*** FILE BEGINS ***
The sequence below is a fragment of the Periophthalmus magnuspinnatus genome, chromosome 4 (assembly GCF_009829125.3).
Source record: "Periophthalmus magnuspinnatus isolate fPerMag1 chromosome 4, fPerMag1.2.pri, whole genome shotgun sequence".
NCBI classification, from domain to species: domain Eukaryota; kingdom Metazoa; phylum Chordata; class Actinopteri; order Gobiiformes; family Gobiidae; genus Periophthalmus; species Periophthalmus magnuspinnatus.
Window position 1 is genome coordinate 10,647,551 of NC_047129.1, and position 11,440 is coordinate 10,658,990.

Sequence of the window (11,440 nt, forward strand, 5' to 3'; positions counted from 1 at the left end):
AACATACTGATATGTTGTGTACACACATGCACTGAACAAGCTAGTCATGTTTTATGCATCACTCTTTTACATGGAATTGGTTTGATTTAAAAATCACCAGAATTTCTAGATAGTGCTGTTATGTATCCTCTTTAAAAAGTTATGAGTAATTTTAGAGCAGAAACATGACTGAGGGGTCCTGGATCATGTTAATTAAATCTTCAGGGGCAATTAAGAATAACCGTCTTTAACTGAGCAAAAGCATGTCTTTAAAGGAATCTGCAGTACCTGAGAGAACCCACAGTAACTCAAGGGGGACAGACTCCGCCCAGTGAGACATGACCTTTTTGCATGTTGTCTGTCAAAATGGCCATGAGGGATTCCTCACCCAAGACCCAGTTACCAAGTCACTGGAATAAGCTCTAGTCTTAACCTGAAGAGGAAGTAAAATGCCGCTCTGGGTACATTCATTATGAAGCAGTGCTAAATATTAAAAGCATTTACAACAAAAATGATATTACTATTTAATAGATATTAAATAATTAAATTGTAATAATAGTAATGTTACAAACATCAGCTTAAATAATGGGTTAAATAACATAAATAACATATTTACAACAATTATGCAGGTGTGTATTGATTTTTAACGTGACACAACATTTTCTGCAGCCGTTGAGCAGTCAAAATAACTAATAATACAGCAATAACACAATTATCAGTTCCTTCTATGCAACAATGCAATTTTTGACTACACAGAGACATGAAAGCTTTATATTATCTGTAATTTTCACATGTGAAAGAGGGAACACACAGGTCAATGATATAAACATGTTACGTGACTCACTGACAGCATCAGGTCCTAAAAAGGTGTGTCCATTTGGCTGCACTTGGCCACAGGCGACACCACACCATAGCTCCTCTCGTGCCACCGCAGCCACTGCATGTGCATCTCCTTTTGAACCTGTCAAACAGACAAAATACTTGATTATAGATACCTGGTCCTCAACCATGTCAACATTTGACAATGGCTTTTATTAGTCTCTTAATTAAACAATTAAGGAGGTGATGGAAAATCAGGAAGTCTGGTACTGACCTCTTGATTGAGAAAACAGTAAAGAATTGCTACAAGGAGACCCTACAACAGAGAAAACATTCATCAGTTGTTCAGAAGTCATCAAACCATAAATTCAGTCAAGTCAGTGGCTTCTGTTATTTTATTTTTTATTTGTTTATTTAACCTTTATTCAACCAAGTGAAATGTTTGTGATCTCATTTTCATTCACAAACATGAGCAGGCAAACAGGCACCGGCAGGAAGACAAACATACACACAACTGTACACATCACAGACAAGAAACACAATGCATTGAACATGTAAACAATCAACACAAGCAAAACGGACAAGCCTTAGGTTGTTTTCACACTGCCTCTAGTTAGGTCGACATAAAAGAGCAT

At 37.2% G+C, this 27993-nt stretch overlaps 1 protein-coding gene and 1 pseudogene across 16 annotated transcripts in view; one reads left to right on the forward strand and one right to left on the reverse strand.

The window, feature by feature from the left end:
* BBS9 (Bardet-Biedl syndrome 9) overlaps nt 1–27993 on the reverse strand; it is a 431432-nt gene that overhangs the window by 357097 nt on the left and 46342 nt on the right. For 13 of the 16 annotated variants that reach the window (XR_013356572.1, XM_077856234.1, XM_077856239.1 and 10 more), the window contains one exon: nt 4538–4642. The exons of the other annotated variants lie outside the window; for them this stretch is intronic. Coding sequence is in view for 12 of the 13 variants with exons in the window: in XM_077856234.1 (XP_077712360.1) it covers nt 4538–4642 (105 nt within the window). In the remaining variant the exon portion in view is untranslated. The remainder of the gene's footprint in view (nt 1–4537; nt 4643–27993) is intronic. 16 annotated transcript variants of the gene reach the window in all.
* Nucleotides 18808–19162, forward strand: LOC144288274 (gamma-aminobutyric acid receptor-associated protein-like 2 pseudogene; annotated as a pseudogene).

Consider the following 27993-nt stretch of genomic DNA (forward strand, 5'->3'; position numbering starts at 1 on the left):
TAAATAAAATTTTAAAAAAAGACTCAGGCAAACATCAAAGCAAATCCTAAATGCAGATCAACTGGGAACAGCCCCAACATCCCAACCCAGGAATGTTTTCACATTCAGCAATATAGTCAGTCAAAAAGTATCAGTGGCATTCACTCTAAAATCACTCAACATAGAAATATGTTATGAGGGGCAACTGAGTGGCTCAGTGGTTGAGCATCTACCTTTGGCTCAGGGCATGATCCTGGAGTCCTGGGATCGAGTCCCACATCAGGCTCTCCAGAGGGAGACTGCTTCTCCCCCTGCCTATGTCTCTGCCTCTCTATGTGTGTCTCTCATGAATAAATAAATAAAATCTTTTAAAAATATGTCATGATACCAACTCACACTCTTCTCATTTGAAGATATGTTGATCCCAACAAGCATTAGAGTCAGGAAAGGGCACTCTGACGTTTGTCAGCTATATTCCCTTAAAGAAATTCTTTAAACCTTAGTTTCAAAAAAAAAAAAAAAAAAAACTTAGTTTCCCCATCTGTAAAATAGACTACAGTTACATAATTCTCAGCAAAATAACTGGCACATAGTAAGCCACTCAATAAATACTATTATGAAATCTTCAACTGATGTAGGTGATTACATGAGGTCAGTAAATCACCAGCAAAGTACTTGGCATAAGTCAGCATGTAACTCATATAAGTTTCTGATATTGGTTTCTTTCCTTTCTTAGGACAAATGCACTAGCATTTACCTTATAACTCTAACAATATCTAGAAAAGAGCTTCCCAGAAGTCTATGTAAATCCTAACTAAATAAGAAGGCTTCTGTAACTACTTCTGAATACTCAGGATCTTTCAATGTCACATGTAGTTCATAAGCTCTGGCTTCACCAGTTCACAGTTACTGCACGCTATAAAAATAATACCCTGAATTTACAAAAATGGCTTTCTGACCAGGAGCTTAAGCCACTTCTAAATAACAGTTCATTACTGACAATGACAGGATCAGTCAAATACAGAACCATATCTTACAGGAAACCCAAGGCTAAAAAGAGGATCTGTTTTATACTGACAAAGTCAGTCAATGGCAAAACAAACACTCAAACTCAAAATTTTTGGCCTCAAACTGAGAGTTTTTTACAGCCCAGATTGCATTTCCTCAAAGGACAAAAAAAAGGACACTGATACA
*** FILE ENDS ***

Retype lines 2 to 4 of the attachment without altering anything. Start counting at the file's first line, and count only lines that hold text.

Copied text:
Source record: "Periophthalmus magnuspinnatus isolate fPerMag1 chromosome 4, fPerMag1.2.pri, whole genome shotgun sequence".
NCBI classification, from domain to species: domain Eukaryota; kingdom Metazoa; phylum Chordata; class Actinopteri; order Gobiiformes; family Gobiidae; genus Periophthalmus; species Periophthalmus magnuspinnatus.
Window position 1 is genome coordinate 10,647,551 of NC_047129.1, and position 11,440 is coordinate 10,658,990.